Experimental Simulation Of Hydrocarbon Expulsion

Schwark, L. (Kiel University) | Stockhausen, M. (Kiel University) | Galimberti, R. (Eni SPA E&P Division) | Elias, R. (ENI E&P Division)

OnePetro 

Abstract

Laboratory studies simulating thermal maturation of source rocks to generate and expel oil/gas differ from natural conditions. Amounts and compositions of products deviate between experiments and those found in natural petroleum source, carrier and reservoir rocks. Experimental data used in numerical models simulating oil/gas generation/expulsion thus seem to require adaption, causing significant uncertainty in present petroleum systems analysis. We designed and tested a procedure to simulate laboratory generation and expulsion of hydrocarbons under conditions most similar to natural conditions.

Problem identification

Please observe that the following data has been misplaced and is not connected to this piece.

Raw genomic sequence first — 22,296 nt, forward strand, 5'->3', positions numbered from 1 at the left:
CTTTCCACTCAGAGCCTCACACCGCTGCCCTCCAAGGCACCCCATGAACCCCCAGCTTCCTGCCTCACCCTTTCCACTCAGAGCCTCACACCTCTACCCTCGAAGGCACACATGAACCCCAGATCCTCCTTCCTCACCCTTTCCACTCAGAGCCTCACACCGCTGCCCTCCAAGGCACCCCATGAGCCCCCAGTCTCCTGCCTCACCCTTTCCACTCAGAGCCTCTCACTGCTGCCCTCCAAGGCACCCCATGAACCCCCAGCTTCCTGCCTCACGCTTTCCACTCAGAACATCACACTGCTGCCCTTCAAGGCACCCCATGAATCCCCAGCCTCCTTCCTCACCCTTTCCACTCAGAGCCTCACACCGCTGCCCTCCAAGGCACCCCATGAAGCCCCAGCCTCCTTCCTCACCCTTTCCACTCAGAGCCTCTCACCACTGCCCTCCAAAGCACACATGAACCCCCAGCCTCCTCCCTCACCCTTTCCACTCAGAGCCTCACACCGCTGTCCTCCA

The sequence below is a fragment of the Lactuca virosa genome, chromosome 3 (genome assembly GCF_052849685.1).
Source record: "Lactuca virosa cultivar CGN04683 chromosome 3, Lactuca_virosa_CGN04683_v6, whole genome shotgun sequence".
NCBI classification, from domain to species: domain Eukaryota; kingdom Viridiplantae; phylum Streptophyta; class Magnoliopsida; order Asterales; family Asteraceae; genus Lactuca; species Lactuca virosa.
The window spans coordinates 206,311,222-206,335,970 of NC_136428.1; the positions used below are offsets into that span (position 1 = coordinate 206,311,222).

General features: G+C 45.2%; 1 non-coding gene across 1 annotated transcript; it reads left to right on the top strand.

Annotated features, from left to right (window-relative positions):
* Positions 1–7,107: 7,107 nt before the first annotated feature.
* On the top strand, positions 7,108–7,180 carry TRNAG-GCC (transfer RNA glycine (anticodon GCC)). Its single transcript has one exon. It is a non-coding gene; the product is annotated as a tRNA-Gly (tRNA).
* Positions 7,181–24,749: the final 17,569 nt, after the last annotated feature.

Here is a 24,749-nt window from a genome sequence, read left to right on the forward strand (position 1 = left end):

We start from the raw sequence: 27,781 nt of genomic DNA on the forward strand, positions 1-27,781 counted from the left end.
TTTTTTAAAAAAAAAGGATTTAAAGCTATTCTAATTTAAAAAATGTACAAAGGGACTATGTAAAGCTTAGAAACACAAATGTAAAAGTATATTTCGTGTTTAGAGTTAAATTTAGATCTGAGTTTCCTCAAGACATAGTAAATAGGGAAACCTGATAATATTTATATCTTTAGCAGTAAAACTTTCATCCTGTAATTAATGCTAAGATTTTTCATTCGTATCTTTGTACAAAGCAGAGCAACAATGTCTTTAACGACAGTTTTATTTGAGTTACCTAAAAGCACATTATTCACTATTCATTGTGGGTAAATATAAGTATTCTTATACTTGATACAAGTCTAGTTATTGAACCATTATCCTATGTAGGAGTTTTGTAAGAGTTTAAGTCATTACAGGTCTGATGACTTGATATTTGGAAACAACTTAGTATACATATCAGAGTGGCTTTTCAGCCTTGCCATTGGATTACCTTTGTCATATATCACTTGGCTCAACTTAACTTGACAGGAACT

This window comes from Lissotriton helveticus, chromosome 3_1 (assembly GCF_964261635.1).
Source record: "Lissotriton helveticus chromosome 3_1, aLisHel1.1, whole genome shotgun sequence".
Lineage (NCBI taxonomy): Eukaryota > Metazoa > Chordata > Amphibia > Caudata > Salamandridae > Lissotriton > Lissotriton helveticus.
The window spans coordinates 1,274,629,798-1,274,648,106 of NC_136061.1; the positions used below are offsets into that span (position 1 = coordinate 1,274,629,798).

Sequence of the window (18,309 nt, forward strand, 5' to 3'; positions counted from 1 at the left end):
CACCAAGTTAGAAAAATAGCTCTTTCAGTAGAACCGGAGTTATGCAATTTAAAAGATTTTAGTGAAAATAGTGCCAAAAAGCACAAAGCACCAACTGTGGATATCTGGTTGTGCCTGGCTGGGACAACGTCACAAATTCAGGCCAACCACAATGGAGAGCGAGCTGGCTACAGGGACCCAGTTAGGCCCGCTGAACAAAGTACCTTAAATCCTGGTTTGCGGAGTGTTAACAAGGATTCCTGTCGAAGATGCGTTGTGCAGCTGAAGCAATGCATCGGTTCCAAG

The critical factors in combined petroleum generation and expulsion simulation studies are: i) the pore and kerogen network of a sediment must remain as closely as possible in its natural state, as destroyed pore-systems are unsuitable for interpretation due to artificial reaction sites and migration avenues created upon experiment; ii) kerogen maturation must occur in the presence of water, as water acts as hydrogen donor for oil/gas formation and via hydrostatic pressure and associated flow stimulates migration of oil/gas; consequently, dry pyrolysis often used in petroleum generation experiments for kinetics calculation will not reflect near-natural oil/gas expulsion; iii) pressure regimes applied upon experiment must mimic differentially the lithostatic and hydrostatic pressures, as lithostatic squeezing will cause collapse of clay mineral aggregates but opposes kerogen swelling in non-lithified rocks; consequently experiments under all-directional identical confining pressures are unsuitable to reflect oil/gas expulsion; iv) the generated and then expelled oil/gas fluids must be allowed to migrate in the given pressure and permeability regime in order to avoid artificial secondary reactions, including condensation as well as cracking, hence rendering closed pyrolysis unsuitable for many petroleum expulsion studies. Exceptional cases may include tight shales, where expulsion is hindered or burial of reservoirs associated with oil to gas cracking.